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The NDIS: the potential power in having a partnership of economists and advocates. Bolstering the Advocate's Authority: the case for understanding the economics of disability rights . GRIFFITH NDIS SYMPOSIUM. Brisbane 3 FEBRUARY 2014.

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the ndis the potential power in having a partnership of economists and advocates

The NDIS: the potential power in having a partnership of economists and advocates

Bolstering the Advocate's Authority: the case for understanding the economics of disability rights.

GRIFFITH NDIS SYMPOSIUM. Brisbane 3 FEBRUARY 2014

This paper has been prepared by Dr Donna McDonald, Senior Lecturer Griffith University, with the considerable support, guidance and insights of Dr Jack Frisch, disability economist and Research Fellow, Griffith University.

context
CONTEXT

We are at the beginning of a National Disability Insurance Scheme to provide the reasonable and necessary supports that people with disability need to function independently as equal citizens in the community.

The reform is unique in Australia in promising a person-centred entitlement to people who satisfy the criteria for eligibility to the NDIS.

pyrrhus replied that one more such victory would utterly undo him
Pyrrhus replied … that one more such victory would utterly undo him

The launch of the NDIS may yet prove to be a Pyrrhic victory.

  • short on detail.
  • how the NDIS resolves the competing tensions between the economics of disability and the universal rights of people with disability is opaque.
  • while a battle has been won, the war for full disability entitlements, rights and quality of life continues.
issues
ISSUES
  • In February 2014, how the NDIS will achieve its aims still appears to be poorly understood by its putative beneficiaries—Australians with disability.
  • The disability wars? -the war between disability rights at all costs versus economic rationalism.
  • Informed advocacy <> conviction-led advocacy.
reform features 1
REFORM FEATURES.1

1.It is not a pension or income support scheme.

  • The NDIS is a government-administered insurance organisation financed partly by a 0.5% income tax levy, and
  • partly from Commonwealth general revenue, and partly by continuing with some but not all existing State programs.
reform features 2
REFORM FEATURES.2

2.The control over how support-funds are spent shifts from service providers to individuals.

  • Instead of governments giving fixed grants to service providers based on periodic (either annual, biennial or triennial) funding submissions, funds are directly allocated to people with disability on the basis of their individual needs calculated over a lifetime.
reform features 3
REFORM FEATURES.3

3.The NDIS is unique among government programs in this “person-centred” approach.

  • Government entitlements are generally provided on a “tick-the-boxes” basis where individuals who tick the same boxes receive a common entitlement.
  • Under the NDIS, once an individual has passed the tests for eligibility, the dollar value of a package will vary according to the individual’s aspirations and the interaction of their disability with their community, informal supports and public infrastructure.
reform features 4
REFORM FEATURES.4

4. The Government’s claim about funding certainty comes to life.

  • Under the NDIS, Australians with disability should no longer be subject to the budgetary vagaries and priorities of service providers . . .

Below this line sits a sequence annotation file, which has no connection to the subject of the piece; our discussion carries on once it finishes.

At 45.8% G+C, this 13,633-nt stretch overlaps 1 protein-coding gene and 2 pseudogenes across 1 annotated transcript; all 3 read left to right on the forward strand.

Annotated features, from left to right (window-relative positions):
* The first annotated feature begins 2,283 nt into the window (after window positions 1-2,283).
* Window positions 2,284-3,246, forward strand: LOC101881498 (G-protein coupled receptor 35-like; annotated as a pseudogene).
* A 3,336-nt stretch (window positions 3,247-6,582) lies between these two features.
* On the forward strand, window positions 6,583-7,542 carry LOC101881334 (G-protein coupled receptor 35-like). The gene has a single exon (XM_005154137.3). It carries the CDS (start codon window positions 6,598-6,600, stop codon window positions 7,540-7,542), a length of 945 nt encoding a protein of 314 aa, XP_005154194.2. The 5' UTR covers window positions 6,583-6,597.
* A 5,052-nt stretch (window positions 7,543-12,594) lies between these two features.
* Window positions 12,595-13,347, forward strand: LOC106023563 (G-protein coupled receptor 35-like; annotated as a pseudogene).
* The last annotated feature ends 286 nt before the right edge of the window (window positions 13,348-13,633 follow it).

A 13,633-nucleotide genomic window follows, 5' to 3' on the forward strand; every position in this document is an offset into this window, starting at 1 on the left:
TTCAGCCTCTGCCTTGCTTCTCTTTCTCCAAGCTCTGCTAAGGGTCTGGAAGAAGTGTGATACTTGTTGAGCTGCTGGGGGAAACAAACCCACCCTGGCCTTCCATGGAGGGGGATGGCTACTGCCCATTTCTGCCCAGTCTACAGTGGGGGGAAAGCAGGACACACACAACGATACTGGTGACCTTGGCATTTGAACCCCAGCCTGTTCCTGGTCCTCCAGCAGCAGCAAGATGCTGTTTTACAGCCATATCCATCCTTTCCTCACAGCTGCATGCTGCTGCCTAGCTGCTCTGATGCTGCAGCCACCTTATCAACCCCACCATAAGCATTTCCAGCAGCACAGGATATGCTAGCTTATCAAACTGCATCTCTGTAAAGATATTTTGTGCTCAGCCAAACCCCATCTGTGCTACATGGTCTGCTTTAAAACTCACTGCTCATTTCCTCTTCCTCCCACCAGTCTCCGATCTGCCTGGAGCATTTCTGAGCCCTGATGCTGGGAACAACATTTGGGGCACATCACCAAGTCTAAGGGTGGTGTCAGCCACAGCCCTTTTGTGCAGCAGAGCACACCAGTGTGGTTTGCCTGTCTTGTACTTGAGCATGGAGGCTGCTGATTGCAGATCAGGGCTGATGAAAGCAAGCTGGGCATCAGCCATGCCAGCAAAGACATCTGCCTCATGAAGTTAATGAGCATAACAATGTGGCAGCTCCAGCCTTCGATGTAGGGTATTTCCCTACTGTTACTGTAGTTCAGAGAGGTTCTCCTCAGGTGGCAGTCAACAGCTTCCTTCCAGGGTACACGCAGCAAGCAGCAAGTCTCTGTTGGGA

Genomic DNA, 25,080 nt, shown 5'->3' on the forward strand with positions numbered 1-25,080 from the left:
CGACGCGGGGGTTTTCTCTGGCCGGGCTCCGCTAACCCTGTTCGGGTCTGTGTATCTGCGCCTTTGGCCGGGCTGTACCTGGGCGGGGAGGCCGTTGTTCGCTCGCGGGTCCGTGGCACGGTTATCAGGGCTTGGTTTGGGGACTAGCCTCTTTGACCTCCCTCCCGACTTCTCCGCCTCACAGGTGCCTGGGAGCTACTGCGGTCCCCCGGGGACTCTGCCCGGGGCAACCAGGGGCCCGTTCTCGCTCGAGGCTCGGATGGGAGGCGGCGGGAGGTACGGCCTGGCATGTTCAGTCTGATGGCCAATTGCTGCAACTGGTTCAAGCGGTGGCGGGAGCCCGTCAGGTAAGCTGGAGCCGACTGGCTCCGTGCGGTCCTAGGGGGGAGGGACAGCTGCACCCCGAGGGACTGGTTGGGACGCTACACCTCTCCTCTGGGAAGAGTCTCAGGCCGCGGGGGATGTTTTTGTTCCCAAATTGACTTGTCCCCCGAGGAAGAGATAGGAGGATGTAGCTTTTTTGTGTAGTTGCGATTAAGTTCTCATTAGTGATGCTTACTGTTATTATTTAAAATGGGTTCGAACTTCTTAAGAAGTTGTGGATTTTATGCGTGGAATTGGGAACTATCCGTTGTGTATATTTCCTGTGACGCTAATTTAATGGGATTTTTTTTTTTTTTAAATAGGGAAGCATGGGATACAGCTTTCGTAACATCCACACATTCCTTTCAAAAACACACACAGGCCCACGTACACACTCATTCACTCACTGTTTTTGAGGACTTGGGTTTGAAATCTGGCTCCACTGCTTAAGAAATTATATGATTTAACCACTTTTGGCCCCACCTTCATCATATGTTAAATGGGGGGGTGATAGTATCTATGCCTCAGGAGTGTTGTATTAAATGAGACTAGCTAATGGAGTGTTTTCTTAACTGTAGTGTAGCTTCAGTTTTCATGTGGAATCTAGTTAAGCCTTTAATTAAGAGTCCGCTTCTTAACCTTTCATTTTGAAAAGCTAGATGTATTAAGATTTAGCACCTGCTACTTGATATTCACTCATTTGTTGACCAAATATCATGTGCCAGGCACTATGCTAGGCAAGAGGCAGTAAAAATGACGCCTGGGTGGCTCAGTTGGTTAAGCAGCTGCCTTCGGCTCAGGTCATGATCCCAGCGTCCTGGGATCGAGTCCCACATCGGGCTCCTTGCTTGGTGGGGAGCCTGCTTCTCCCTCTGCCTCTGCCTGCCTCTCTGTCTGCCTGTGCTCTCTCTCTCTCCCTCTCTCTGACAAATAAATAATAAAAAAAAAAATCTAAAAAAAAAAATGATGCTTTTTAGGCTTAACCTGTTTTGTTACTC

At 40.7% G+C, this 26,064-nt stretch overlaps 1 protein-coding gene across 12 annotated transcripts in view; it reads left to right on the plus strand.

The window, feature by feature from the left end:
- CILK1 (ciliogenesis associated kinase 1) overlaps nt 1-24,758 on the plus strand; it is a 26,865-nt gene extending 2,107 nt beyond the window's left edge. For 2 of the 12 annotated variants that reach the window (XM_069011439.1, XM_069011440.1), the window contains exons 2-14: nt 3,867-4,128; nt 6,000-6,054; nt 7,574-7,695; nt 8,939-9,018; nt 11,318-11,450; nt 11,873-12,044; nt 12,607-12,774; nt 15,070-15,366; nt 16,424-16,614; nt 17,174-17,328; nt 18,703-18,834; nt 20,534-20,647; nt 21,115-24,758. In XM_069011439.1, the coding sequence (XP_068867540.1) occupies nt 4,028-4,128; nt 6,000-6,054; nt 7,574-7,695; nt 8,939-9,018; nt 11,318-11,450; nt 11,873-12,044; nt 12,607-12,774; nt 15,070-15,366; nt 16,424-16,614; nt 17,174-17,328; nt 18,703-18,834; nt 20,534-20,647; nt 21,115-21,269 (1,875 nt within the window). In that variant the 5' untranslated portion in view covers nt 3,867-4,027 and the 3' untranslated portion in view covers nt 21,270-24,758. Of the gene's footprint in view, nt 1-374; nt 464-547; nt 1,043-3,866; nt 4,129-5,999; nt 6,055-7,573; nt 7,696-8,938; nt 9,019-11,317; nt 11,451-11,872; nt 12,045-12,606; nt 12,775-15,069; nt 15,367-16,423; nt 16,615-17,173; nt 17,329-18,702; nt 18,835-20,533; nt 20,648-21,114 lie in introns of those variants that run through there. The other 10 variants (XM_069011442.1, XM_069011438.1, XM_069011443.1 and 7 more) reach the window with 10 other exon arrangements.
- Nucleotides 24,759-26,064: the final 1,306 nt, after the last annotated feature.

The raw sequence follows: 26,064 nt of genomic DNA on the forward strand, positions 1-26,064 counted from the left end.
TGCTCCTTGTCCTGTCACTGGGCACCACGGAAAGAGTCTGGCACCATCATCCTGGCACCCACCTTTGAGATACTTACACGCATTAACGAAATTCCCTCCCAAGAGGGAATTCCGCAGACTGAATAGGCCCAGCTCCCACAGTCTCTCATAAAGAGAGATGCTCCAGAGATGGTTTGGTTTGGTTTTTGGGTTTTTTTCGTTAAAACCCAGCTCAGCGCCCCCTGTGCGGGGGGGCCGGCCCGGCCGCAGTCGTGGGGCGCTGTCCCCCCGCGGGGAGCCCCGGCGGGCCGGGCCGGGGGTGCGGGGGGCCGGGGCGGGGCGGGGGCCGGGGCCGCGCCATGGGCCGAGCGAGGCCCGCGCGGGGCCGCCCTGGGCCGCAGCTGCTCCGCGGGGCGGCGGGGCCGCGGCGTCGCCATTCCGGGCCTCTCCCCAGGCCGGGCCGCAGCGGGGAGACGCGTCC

• Or will they? This is still a moot point.
productivity commission
PRODUCTIVITY COMMISSION
  • Productivity Commission's analysis of the benefits arising from the proposed NDIS was excellent

BUT

  • Its analysis of costs was deficient because they were based on current policy and subsidy criteria, and so dramatically underestimated the real-world costs facing people with disabilities
wrestling with the numbers
WRESTLING WITH THE NUMBERS

Disability economics:

  • distinguishes need from preference;
  • contextualises demand specifically, instead of assuming a single “normalised” context; and
  • focuses on the marginalised individual rather than the average individual.
case study 1 max transport
Case study 1: MAX & TRANSPORT
  • PC says: “A cost of $750 per annum equates to roughly one trip a fortnight at an average cost of $30 per trip (emphasis added), and $1500 per annum roughly equates to approximately one trip per week at an average cost of $30” (p. 775).
  • Max says: This doesn’t make sense. Commuting to work one-way by taxi to work is 10 trips per fortnight – and two-ways is 20 trips per fortnight. And the estimate of 1.5 trips per fortnight excludes travel for recreation and socialising.
case study 2 ruth attendant care
Case study 2: RUTH & ATTENDANT CARE
  • PC says: Ruth support needs means she scores “8” out of “24” and is entitled to $46,000 per year.
  • Ruth says: This is less than my current package, and does not allow for recreation assistance or anything other than early morning, lunch, dinner and bed support, plus 7 hours of housework type activities (laundry, cleaning, sorting mail) per week. Nor does it allow for the continuous training due to staff turnover, or the amount for unpaid care that I get from my family.
why does this matter
WHY DOES THIS MATTER?

Public policy and governance

  • Nature of the internal tensions could lead to a “blow-out” in expenditures which could in turn undermine the legitimacy of the NDIS in the eyes of the public or naysayers quick to say “I told you so.”

The world of the private individual

  • All parties need to come to the table fully informed so that they can argue the best case for their individual—as well as collective—rights, needs and entitlements.
advocacy authority
ADVOCACY AUTHORITY

Information is where the strength of advocacy authority lies.

  • Information and strategy will sustain us in the continuing war for disability rights.